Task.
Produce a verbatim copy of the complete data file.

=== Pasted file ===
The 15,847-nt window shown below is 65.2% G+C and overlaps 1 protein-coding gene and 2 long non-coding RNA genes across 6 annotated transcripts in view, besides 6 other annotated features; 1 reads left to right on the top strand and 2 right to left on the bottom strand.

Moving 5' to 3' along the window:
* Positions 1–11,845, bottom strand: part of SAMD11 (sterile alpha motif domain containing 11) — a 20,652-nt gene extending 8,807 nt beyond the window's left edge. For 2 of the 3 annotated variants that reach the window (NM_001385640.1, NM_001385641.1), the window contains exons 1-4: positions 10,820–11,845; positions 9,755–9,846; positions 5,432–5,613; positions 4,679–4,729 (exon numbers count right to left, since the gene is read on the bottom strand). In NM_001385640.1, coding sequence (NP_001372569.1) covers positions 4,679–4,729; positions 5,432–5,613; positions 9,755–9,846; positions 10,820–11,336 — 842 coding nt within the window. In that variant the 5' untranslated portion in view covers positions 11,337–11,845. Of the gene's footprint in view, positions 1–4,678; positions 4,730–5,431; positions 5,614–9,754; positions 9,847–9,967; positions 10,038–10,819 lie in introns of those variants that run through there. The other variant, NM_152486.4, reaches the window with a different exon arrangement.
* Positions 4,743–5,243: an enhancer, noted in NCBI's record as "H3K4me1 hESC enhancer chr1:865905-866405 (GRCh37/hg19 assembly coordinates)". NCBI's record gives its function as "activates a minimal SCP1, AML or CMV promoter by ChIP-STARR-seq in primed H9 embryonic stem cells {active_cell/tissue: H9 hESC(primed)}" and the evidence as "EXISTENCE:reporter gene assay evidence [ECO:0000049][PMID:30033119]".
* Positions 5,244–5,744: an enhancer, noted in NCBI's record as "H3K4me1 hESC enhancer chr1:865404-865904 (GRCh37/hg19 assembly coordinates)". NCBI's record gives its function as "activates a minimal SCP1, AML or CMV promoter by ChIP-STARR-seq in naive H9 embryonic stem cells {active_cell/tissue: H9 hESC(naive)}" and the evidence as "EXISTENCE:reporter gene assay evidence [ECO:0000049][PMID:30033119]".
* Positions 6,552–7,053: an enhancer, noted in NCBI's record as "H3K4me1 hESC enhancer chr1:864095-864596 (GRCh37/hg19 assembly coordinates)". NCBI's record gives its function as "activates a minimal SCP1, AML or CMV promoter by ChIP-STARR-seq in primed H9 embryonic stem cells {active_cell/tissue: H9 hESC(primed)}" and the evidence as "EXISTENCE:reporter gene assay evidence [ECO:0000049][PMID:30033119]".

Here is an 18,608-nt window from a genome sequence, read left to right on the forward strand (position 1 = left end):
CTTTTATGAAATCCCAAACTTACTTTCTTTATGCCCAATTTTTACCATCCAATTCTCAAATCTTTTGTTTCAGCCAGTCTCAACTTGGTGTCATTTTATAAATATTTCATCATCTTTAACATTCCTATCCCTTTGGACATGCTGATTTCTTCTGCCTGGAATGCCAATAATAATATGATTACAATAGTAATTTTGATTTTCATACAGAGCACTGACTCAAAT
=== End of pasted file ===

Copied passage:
The 15,847-nt window shown below is 65.2% G+C and overlaps 1 protein-coding gene and 2 long non-coding RNA genes across 6 annotated transcripts in view, besides 6 other annotated features; 1 reads left to right on the top strand and 2 right to left on the bottom strand.

Moving 5' to 3' along the window:
* Positions 1–11,845, bottom strand: part of SAMD11 (sterile alpha motif domain containing 11) — a 20,652-nt gene extending 8,807 nt beyond the window's left edge. For 2 of the 3 annotated variants that reach the window (NM_001385640.1, NM_001385641.1), the window contains exons 1-4: positions 10,820–11,845; positions 9,755–9,846; positions 5,432–5,613; positions 4,679–4,729 (exon numbers count right to left, since the gene is read on the bottom strand). In NM_001385640.1, coding sequence (NP_001372569.1) covers positions 4,679–4,729; positions 5,432–5,613; positions 9,755–9,846; positions 10,820–11,336 — 842 coding nt within the window. In that variant the 5' untranslated portion in view covers positions 11,337–11,845. Of the gene's footprint in view, positions 1–4,678; positions 4,730–5,431; positions 5,614–9,754; positions 9,847–9,967; positions 10,038–10,819 lie in introns of those variants that run through there. The other variant, NM_152486.4, reaches the window with a different exon arrangement.
* Positions 4,743–5,243: an enhancer, noted in NCBI's record as "H3K4me1 hESC enhancer chr1:865905-866405 (GRCh37/hg19 assembly coordinates)". NCBI's record gives its function as "activates a minimal SCP1, AML or CMV promoter by ChIP-STARR-seq in primed H9 embryonic stem cells {active_cell/tissue: H9 hESC(primed)}" and the evidence as "EXISTENCE:reporter gene assay evidence [ECO:0000049][PMID:30033119]".
* Positions 5,244–5,744: an enhancer, noted in NCBI's record as "H3K4me1 hESC enhancer chr1:865404-865904 (GRCh37/hg19 assembly coordinates)". NCBI's record gives its function as "activates a minimal SCP1, AML or CMV promoter by ChIP-STARR-seq in naive H9 embryonic stem cells {active_cell/tissue: H9 hESC(naive)}" and the evidence as "EXISTENCE:reporter gene assay evidence [ECO:0000049][PMID:30033119]".
* Positions 6,552–7,053: an enhancer, noted in NCBI's record as "H3K4me1 hESC enhancer chr1:864095-864596 (GRCh37/hg19 assembly coordinates)". NCBI's record gives its function as "activates a minimal SCP1, AML or CMV promoter by ChIP-STARR-seq in primed H9 embryonic stem cells {active_cell/tissue: H9 hESC(primed)}" and the evidence as "EXISTENCE:reporter gene assay evidence [ECO:0000049][PMID:30033119]".

Here is an 18,608-nt window from a genome sequence, read left to right on the forward strand (position 1 = left end):
CTTTTATGAAATCCCAAACTTACTTTCTTTATGCCCAATTTTTACCATCCAATTCTCAAATCTTTTGTTTCAGCCAGTCTCAACTTGGTGTCATTTTATAAATATTTCATCATCTTTAACATTCCTATCCCTTTGGACATGCTGATTTCTTCTGCCTGGAATGCCAATAATAATATGATTACAATAGTAATTTTGATTTTCATACAGAGCACTGACTCAAAT